- The Washington Times - Tuesday, April 12, 2005

LOS ANGELES - Whether you’re into baseball, football, boxing, basketball, horses, soccer, bowling or even Pinewood Derby racing, chances are a movie’s coming about your favorite pastime.

A Hollywood staple for decades with such classics as “The Pride of the Yankees,” “Rocky” and “Raging Bull,” sports flicks are on a winning streak with hits that include 2003’s “Seabiscuit,” last year’s “Miracle” and “Friday Night Lights,” and this year’s “Coach Carter.”

“They’ll always come and go in waves like other genres in the business,” says Brian Robbins, who has produced or directed such sports movies as “Varsity Blues,” “Hard Ball” and “Coach Carter” with filmmaking partner Michael Tollin. “We always say you can open up the sports section every day and get a great human story. There’s great inherent drama in sports. …

“Even those of us who have made so many sports movies and say we’re never going to do another one again, we can’t seem to get away from it,” says Mr. Robbins, who is producing an as yet untitled horse-racing tale starring Kurt Russell and Dakota Fanning, due out late this year.

“There are always new stories to tell.”

Baseball probably has been the most popular subject for sports movies over the years, including “Bang the Drum Slowly,” “Bull Durham” and “Field of Dreams.”

“I love the baseball ones,” says Jimmy Fallon, who stars in “Fever Pitch” as a math teacher so obsessed with the Boston Red Sox that it endangers his romance with a business consultant (Drew Barrymore). “There’s a lot of emotion wrapped up in baseball. You just get sucked in, no matter how sappy it is.”

Mr. Fallon recalls watching Robert Redford’s “The Natural” with a bunch of hard-nosed college friends, and “by the end, there were guys crying. These are some of the toughest guys I know, and they’re crying.”

Among other upcoming sports tales: “Cinderella Man,” on which Russell Crowe reunites with director Ron Howard (“A Beautiful Mind”) for the story of Depression-era boxer Jim Braddock; “The Longest Yard,” with Adam Sandler updating the 1970s story of prison inmates in a football showdown against sadistic guards; “Rebound,” starring Martin Lawrence as a college basketball coach doing penance leading a junior high team; “The Bad News Bears,” a remake featuring “Friday Night Lights” star Billy Bob Thornton as an ex-ballplayer coaching a ragtag Little League team; and “Kicking & Screaming,” with Will Ferrell as a dad coaching his son’s soccer team to a championship matchup against a squad headed by his overly competitive father (Robert Duvall).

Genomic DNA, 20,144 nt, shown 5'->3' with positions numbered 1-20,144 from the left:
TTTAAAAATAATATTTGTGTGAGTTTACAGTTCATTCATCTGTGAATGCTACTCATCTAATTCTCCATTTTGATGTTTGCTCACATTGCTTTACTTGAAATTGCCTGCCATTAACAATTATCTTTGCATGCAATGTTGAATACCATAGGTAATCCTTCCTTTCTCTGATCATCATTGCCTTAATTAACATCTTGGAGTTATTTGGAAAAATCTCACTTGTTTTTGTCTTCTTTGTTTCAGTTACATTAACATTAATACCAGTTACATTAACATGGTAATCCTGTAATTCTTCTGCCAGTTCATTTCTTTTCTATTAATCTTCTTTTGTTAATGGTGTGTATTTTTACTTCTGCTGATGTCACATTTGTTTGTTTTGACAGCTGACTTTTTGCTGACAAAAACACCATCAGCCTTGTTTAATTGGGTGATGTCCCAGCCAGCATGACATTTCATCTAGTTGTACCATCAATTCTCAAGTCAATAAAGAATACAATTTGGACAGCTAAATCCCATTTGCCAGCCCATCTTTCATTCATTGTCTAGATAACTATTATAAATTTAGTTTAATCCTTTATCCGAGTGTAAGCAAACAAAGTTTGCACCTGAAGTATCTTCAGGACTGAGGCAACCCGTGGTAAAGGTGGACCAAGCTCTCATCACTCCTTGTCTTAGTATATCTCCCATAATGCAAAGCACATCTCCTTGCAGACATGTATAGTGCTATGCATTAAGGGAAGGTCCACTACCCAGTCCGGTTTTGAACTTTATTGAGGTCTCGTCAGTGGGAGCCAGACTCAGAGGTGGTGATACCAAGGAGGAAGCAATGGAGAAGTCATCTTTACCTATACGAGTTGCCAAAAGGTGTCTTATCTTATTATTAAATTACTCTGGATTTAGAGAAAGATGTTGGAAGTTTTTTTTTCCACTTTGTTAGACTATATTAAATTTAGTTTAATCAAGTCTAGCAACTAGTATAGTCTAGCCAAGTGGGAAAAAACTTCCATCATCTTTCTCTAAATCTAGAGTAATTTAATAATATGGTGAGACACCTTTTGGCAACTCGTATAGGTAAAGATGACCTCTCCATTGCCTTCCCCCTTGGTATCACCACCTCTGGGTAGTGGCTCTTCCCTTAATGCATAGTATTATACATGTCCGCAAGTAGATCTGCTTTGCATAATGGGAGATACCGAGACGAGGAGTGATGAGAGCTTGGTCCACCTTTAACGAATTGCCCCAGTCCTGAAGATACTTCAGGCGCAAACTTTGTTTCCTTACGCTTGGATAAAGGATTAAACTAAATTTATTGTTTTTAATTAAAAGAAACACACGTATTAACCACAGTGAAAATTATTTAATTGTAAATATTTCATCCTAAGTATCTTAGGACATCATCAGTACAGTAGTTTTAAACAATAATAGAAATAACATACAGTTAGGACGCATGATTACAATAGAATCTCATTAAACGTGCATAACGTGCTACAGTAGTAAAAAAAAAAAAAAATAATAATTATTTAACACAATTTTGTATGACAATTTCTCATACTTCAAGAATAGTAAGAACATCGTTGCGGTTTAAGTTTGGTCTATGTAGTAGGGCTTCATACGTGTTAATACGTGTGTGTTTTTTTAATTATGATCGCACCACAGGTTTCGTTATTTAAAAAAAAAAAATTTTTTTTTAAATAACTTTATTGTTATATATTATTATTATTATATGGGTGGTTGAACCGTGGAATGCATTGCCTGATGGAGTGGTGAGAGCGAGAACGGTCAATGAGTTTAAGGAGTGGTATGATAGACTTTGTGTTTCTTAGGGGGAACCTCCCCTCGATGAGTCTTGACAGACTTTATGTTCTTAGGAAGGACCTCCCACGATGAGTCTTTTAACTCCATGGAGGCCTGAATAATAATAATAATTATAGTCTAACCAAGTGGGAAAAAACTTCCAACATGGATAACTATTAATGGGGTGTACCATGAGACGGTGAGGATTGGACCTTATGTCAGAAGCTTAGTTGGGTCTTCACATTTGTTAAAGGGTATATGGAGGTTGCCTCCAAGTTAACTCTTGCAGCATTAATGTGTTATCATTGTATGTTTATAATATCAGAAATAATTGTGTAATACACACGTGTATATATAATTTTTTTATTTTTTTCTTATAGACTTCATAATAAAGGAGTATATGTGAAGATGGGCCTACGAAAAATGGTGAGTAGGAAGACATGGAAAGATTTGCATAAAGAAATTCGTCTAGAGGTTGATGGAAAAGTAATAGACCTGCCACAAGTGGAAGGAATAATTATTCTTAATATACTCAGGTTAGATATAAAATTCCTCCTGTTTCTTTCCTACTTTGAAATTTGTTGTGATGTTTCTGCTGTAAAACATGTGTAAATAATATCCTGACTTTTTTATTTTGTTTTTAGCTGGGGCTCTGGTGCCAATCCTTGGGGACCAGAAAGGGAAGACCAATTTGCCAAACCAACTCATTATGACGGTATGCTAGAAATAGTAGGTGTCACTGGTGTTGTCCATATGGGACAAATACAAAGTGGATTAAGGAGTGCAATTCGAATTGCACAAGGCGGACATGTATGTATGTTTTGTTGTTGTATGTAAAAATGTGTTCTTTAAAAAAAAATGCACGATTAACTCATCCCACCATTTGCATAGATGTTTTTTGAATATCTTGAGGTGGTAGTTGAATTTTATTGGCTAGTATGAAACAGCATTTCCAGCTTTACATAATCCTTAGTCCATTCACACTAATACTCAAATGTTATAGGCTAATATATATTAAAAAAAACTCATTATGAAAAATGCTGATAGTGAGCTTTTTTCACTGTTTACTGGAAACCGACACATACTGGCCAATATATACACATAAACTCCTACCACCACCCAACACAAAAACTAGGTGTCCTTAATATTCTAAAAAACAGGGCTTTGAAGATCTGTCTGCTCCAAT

The key to many such stories is the notion that an underdog’s perseverance can win the day.

“I happen to like human-triumph stories, and there are a lot of those in sports,” says Howard Baldwin, a former NHL team owner and producer of the upcoming “The Game of Their Lives,” starring Wes Bentley and Gerard Butler in the story of the U.S. soccer team that won a World Cup game against England in the 1950s.

The film was directed by David Anspaugh, who made the 1986 underdog basketball tale “Hoosiers.”

Real-life stories also are getting their due with a rush of documentaries: “Dust to Glory,” about the Baja 1000 road race; “The Year of the Yao,” the story of Yao Ming, the towering National Basketball Association star from China; and “Murderball,” a look at quadriplegic athletes competing in wheelchair rugby.

The onslaught of sports movies shows no signs of letting up. Other sports-themed movies in the works include the golf story “The Greatest Game Ever Played,” the boxing saga “Annapolis,” the basketball drama “Glory Road” and the sports-gambling tale “2 for the Money.”

Even Disney’s Love Bug gets back into the act with Lindsay Lohan’s “Herbie: Fully Loaded,” which has the little Volkswagen hitting the NASCAR circuit.

The notion of a VW Bug competing against muscle cars hits at the heart of why sports movies appeal so strongly: Everyone dreams of the glory of making it to the winner’s circle.

“I think every one of us … at some point in our lives wanted to be that,” says Peter Farrelly, who directed “Fever Pitch” with brother Bobby. “I didn’t want to be a fireman or a cop. I wanted to be a professional baseball player, a professional basketball player. Those are people’s dreams, those are people’s heroes.”

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